Hoodie provides the following primitives over datasets on HDFS
- Upsert (how do I change the dataset?)
- Incremental consumption (how do I fetch data that changed?)
In order to achieve this, Hoodie maintains a
timeline of all activity performed on the dataset, that helps provide
instantaenous views of the dataset,
while also efficiently supporting retrieval of data in the order of arrival into the dataset.
Such key activities include
COMMITS- A single commit captures information about an atomic write of a batch of records into a dataset. Commits are identified by a monotonically increasing timestamp, denoting the start of the write operation.
CLEANS- Background activity that gets rid of older versions of files in the dataset, that are no longer needed.
COMPACTIONS- Background activity to reconcile differential data structures within Hoodie e.g: moving updates from row based log files to columnar formats.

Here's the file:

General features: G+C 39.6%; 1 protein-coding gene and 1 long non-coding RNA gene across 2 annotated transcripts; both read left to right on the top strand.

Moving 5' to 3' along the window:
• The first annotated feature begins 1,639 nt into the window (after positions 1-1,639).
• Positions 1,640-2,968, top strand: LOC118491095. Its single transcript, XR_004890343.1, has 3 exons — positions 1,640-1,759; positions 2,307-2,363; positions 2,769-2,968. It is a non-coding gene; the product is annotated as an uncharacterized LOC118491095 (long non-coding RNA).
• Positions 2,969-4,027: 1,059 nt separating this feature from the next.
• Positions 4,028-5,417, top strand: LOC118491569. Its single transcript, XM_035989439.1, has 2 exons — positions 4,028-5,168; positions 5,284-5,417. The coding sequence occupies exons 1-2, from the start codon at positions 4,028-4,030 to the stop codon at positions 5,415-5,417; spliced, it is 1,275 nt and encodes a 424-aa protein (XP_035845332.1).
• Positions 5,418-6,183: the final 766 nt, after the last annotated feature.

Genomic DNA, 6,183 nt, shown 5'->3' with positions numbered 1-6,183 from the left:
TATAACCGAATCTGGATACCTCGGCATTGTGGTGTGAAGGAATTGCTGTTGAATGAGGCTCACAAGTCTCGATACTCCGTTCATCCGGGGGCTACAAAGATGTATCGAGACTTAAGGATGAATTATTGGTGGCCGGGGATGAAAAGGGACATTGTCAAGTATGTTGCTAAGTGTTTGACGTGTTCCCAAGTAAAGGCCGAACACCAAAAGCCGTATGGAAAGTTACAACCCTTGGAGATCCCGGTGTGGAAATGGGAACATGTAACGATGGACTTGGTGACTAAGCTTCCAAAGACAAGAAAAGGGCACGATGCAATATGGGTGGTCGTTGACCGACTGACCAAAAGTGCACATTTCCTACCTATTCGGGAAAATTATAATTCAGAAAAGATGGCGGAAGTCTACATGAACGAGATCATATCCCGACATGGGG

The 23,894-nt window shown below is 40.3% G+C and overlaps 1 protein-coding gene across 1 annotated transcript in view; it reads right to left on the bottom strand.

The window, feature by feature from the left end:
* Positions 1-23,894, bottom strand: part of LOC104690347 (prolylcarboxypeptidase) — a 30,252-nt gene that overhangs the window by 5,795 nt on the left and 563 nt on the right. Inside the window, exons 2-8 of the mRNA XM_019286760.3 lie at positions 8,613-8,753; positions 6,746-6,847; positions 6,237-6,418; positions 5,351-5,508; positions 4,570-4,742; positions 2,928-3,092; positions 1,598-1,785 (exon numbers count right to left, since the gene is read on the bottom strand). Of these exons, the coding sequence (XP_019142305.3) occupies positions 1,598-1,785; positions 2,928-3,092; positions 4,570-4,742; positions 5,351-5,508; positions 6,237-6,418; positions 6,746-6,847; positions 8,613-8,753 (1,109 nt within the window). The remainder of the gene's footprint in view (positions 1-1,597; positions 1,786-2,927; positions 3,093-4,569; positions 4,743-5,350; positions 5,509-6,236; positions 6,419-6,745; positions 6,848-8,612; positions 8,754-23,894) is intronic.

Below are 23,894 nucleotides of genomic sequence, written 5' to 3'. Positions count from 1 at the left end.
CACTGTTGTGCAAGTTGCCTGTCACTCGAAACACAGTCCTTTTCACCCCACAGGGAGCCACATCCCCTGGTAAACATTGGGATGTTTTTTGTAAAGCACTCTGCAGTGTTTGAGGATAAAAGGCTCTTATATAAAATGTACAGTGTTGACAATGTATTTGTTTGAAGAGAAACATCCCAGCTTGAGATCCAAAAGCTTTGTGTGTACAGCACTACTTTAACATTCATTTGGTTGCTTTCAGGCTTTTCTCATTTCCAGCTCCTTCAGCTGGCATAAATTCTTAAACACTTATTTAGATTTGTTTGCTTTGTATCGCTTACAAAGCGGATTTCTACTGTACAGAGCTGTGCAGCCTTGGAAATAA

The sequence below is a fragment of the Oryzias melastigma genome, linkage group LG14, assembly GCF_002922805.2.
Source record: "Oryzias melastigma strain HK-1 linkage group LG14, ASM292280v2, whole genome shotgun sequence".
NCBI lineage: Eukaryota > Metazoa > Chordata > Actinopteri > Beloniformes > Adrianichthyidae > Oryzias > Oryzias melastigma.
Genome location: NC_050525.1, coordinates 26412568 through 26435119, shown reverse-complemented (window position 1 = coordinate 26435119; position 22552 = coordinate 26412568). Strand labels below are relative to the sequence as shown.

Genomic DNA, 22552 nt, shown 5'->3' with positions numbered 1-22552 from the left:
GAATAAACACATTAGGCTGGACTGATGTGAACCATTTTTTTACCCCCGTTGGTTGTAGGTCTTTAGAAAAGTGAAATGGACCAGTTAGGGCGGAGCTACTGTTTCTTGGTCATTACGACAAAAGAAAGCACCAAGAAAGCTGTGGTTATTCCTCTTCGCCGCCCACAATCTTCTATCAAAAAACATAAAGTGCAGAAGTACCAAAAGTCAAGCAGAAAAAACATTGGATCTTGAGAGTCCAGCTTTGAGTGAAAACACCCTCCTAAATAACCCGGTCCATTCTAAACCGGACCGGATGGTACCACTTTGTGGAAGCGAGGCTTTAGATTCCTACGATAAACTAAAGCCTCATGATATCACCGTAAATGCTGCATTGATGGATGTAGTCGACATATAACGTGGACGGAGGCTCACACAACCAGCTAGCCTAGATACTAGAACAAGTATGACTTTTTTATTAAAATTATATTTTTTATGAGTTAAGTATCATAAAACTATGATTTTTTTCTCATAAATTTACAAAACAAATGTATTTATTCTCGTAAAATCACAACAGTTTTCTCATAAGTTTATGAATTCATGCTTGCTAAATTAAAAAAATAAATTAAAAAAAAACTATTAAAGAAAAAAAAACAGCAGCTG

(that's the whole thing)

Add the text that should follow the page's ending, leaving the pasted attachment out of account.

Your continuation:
Example above shows upserts happenings between 10:00 and 10:20 on a Hoodie dataset, roughly every 5 mins, leaving commit metadata on the hoodie timeline, along
with other background cleaning/compactions. One key observation to make is that the commit time indicates the
arrival time of the data (10:20AM), while the actual data
organization reflects the actual time or
event time, the data was intended for (hourly buckets from 07:00). These are two key concepts when reasoning about tradeoffs between latency and completeness of data.